Tourism is key to this area of Western Canada, hence much work is being implemented by authorities to improve knowledge of fire ecology, including using fire intentionally and effectively, to protect local ecosystems. Yes, some areas of this region have been visually changed by fire damage, but nature is working her magic, and creating new, beautiful landscapes. This paradox of clusters of charred forests against a backdrop of pristine valleys makes for a startling and interesting nature experience; comparing the stark, fire-licked areas with their neighbouring cascading waterfalls, and lush green spaces. If horse riding is your thing, then exploring the wilderness on a western saddle and a trusty steed can’t be beaten. There’s something special about being ‘at one’ with another animal while your senses are bombarded with such beauty. (Horses are noted for their healing abilities, because they mirror human behaviour; they can even hear the human heartbeat from four feet away, and often synchronise their own heartbeat with us). The foothills of the Cariboo Mountains are the perfect place to enjoy this bonding experience, cantering through golden grasslands and meandering through sunny glades. You can even visit or stay at a working ranch and try your hand at roping, branding and herding, or sign up for a horse-whispering workshop.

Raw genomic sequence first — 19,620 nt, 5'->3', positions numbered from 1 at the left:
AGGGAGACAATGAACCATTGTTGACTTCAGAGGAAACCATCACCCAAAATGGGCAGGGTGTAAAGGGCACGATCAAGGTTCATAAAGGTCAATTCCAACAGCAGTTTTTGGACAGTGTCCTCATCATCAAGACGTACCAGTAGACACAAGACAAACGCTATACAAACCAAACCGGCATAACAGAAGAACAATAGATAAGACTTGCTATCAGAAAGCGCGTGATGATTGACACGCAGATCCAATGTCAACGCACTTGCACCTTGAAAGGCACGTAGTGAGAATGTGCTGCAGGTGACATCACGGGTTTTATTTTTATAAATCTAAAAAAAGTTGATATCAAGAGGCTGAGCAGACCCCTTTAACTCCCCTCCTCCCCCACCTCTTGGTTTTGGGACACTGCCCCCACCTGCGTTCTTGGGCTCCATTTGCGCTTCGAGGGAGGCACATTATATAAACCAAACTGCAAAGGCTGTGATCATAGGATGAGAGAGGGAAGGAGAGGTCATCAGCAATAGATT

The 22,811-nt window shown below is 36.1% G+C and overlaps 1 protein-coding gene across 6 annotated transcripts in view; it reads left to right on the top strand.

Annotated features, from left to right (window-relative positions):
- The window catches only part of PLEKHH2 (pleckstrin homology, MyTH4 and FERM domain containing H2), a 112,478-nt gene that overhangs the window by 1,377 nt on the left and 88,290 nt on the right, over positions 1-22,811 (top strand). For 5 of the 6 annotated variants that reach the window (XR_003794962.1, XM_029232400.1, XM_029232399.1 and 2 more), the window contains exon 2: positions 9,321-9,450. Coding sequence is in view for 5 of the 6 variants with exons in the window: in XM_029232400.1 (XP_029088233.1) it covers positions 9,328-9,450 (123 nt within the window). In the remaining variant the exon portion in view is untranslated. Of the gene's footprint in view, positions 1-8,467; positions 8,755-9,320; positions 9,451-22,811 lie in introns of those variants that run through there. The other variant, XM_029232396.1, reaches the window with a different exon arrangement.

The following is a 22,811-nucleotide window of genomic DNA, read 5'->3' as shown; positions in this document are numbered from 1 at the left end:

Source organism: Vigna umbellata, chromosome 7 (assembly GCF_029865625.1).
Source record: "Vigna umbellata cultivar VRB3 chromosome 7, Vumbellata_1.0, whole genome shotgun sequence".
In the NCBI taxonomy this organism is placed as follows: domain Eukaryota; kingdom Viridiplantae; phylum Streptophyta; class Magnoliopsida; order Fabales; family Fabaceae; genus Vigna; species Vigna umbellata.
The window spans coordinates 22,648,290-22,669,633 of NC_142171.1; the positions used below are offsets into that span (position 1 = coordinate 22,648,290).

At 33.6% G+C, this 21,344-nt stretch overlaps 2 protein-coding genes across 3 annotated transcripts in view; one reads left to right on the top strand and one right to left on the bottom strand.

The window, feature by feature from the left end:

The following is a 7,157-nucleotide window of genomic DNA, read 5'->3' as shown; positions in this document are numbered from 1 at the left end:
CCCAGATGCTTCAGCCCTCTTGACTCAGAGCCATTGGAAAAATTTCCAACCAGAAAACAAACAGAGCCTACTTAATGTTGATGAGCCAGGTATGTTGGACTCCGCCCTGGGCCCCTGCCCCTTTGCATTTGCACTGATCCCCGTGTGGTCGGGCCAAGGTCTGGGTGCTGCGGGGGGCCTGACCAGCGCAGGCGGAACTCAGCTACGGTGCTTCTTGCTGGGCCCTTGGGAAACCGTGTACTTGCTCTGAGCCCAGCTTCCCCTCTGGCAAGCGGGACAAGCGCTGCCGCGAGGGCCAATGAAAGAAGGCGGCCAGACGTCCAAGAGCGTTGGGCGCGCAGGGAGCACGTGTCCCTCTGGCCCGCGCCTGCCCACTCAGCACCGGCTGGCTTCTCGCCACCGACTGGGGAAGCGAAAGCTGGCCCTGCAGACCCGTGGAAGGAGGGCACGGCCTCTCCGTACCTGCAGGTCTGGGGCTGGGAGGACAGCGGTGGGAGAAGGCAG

Why ranching is a trip of a lifetime; and how immersing yourself in nature can develop your connection with our planet